Typical. End of half term and I fall ill. Started with a sore throat, possibly tonsilitis, a loss of voice, and then developed into ‘flu. So my half term break started three days early with sickness. I’m feeling a little better today, so will soon be back to my usual well self.
I dislike being ill, but have learned that to get well I have to stop and give myself time to be ill, for the illness to work its way through. If I don’t I lose my voice for at least one week, sometimes two, which is not at all good.
I was hoping, really hoping, to make it through one half term without any illness, but working in a school and coming into contact with teenagers who carry all kinds of diseases makes it nigh on impossible!
I think the stress of having to deal with family issues (my mother was rushed into hospital and is really lucky to be alive, so far; she’s still not out of the woods) relating to having to communicate with people I share some DNA coding with and who think the word ‘but she’s family’ makes everything all well between us all.
Bonds of love and respect are earned not given just because you happen to have been brought into this world by someone (or, rather, some two people) and happen to have inherited half your DNA from them. As a child, I was not shown love or affection, nor was I given a sense of being valued as a human being. That attitude didn’t change as I entered adulthood, and as an independent person I’m now strong and well enough to assert my right to associate with who I wish.
In general, other people don’t get this, certainly not most family members.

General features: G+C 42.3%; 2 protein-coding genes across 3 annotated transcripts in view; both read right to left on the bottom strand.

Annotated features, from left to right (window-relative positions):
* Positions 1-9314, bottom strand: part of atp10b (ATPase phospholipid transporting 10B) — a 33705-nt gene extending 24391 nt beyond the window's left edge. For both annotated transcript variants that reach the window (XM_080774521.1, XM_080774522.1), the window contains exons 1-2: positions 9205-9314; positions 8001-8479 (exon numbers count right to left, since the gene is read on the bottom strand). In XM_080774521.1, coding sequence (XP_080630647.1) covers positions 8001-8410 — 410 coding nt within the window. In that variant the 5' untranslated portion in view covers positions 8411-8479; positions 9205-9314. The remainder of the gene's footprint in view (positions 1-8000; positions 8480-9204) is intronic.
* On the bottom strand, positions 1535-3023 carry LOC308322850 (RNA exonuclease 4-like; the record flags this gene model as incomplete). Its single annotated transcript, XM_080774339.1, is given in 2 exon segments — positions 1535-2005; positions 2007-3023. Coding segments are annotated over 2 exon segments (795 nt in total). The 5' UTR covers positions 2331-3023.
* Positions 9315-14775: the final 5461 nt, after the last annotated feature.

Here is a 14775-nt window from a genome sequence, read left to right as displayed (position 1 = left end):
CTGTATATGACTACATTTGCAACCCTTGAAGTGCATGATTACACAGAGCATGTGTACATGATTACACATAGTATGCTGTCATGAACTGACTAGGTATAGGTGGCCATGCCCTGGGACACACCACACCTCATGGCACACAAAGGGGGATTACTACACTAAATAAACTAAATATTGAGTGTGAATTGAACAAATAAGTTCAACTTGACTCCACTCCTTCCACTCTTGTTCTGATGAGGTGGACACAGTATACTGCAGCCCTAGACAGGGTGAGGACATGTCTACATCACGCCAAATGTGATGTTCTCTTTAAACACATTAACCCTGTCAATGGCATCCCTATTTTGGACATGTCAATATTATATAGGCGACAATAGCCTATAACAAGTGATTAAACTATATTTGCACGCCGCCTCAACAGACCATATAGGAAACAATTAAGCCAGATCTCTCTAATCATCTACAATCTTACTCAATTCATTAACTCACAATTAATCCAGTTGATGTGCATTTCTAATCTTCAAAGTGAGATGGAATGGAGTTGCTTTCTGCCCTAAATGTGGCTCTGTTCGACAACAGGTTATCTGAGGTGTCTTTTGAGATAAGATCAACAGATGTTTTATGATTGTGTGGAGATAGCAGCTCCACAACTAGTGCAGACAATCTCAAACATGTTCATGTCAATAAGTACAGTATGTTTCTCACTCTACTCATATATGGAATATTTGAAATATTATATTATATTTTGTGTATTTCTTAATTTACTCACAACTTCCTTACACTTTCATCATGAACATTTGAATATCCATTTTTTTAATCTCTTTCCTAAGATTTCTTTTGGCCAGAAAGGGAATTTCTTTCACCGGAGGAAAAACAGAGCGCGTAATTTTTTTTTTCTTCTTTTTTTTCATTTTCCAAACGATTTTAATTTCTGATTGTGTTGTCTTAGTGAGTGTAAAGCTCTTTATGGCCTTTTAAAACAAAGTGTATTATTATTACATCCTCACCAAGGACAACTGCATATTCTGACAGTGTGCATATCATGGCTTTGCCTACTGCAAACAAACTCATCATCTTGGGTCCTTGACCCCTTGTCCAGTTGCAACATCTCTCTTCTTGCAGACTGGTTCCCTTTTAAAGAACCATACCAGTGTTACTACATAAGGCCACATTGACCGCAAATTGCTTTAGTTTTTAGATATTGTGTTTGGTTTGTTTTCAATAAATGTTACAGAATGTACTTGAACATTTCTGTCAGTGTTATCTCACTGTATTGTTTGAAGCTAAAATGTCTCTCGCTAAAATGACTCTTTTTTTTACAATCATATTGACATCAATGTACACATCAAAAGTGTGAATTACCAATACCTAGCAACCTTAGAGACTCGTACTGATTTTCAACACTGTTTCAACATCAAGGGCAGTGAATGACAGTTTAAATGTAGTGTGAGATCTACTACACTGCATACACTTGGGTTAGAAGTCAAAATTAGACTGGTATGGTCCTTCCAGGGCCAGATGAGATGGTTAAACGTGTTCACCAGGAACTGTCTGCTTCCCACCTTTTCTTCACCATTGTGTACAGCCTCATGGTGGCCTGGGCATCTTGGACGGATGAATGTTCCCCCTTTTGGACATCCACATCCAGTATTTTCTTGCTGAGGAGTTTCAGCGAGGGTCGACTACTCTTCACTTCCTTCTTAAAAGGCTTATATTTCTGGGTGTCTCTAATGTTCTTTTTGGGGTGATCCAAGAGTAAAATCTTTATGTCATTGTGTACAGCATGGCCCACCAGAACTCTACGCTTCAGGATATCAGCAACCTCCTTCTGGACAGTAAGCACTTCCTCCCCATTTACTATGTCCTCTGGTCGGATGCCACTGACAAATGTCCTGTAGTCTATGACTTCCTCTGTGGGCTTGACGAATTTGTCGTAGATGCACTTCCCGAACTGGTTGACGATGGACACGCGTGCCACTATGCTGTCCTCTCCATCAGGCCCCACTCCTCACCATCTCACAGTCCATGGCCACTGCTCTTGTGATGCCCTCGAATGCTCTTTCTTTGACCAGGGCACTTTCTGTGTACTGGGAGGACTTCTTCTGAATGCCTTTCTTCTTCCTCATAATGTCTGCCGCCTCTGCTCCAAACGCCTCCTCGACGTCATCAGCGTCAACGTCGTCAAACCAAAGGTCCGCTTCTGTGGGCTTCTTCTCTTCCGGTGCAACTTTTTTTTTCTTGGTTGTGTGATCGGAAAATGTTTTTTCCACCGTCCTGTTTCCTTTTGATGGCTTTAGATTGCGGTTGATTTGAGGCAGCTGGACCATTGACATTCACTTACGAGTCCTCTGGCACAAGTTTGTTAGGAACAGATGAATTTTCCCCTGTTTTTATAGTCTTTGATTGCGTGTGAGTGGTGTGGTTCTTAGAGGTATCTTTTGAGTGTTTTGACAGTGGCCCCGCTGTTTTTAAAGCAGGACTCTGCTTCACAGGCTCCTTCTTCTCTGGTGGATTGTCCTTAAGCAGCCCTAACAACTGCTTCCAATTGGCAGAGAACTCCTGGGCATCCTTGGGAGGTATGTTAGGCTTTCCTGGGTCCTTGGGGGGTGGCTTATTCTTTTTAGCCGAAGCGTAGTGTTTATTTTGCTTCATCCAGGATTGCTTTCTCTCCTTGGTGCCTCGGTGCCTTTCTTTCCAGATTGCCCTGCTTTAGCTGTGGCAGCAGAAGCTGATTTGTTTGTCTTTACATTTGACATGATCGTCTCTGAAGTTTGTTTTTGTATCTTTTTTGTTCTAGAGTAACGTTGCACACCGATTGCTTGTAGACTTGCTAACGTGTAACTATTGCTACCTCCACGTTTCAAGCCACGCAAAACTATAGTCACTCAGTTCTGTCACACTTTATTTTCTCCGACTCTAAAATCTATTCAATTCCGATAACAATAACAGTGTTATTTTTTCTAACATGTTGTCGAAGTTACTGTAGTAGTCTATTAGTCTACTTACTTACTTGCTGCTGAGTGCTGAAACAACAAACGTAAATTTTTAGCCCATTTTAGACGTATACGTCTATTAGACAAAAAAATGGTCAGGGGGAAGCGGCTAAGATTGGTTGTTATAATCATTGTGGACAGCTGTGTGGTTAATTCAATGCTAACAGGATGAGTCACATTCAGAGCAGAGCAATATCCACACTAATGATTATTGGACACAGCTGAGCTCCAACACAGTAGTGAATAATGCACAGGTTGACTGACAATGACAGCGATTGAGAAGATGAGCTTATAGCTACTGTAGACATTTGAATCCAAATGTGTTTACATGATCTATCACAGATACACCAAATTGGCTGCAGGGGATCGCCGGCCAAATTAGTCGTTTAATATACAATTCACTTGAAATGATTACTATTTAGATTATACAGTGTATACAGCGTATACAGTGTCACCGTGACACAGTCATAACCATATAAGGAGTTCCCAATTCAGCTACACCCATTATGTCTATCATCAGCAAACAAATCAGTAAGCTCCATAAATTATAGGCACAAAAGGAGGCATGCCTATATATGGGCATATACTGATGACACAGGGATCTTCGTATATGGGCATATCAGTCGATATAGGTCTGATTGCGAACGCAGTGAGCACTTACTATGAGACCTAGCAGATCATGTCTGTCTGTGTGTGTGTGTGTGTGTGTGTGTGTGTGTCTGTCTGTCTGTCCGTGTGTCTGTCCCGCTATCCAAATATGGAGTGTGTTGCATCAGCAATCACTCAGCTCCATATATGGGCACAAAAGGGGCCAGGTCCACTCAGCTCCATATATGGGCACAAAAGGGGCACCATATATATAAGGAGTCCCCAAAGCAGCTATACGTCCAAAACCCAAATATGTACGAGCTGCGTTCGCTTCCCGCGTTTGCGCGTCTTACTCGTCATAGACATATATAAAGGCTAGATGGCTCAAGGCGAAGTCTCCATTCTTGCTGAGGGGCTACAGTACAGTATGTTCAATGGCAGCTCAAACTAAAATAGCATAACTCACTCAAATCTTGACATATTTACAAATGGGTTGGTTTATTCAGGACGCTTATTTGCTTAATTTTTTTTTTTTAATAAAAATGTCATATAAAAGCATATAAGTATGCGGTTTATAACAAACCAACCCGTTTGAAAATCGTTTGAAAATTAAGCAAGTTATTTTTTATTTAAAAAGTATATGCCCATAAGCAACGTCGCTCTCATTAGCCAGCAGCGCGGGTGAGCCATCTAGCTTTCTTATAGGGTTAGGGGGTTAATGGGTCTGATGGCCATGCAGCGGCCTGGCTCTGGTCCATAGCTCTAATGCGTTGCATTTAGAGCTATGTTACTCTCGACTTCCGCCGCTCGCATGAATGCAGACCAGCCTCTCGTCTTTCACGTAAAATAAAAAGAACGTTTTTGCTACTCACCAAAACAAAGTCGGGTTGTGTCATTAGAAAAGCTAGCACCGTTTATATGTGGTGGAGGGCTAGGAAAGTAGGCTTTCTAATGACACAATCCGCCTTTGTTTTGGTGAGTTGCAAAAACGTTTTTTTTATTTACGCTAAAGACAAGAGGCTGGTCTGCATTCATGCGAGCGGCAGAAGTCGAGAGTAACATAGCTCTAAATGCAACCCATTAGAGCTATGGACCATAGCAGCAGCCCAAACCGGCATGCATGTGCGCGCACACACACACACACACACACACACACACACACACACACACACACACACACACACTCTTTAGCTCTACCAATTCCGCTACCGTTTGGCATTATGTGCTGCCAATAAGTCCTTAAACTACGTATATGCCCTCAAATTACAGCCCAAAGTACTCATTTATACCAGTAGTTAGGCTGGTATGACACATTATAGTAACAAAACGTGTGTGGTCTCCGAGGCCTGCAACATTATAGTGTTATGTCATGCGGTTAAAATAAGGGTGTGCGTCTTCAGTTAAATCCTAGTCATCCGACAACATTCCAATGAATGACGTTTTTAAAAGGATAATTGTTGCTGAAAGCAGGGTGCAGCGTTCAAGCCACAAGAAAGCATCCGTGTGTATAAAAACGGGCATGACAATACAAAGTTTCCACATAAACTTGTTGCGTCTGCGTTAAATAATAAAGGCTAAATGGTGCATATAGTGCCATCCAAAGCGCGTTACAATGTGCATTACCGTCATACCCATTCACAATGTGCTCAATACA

‘Let go, it’s in the past.’ ‘But she’s seriously ill.’ ‘You need to sort your head out.’ ‘But she’s your mother.’
‘Mother’ is a title that is earned, in my opinion. It is a word that represents a care-giver, a nurturer, protector, defender, and if that wasn’t the case, if the opposite was often true, then how can respect or love be given?
I can be grateful that I was given enough food to live, or, rather, more than enough so that I have a life-long problem with weight and my relationship to food as it is used to numb uncomfortable emotions. I can be grateful that I was clothed and allowed to go to school, that I was provided with things.
The important things of love, affection, concern and a sense of being something of value to others and to myself were never there and were never fostered. She never helped me to fly, if anything she did what she could to make sure I was firmly tethered to the ground in a very limited space, hidden, unseen.
The stories I could tell are many, but to dwell on them is never good, they are in the past.
Yes, I have let go of the past by realising that I can bestow the title of Mother on those who have acted as Mothers to me through my life (oddly, mainly men, but then the archetypal Mother presents itself in many ways through many people). My mother of chance because we share DNA has not, in my opinion, earned the title of Mother.
I can be grateful that the experiences I’ve lived through have made me who I am, even though it has taken a lot of personal work to get through the dross of the past (and I am under no illusion that it is all done with, not by a long shot; with each new situation in my life, more is likely to be uncovered that needs to be examined, lessons will need to be unlearned, especially with the great challenge of ‘relationships’ of all kinds) and to discover the truth of me that lies beneath the lies of those I, as a child, placed my trust in, who I looked up to for guidance and support and care.
Does this seem harsh? Perhaps. However, I can only speak the truth of my experiences and my position.
I did visit her in hospital, twice, before I became unwell and am banished until the dreaded lurgy vanishes. She was consciously unaware. I felt no bond, no love for this woman. Neither did I feel any hatred or pity. It worried me I felt nothing, until I realised I feel compassion that no human being, or living thing, should suffer, not even my genetic mother.
Perhaps that is the best I can hope for.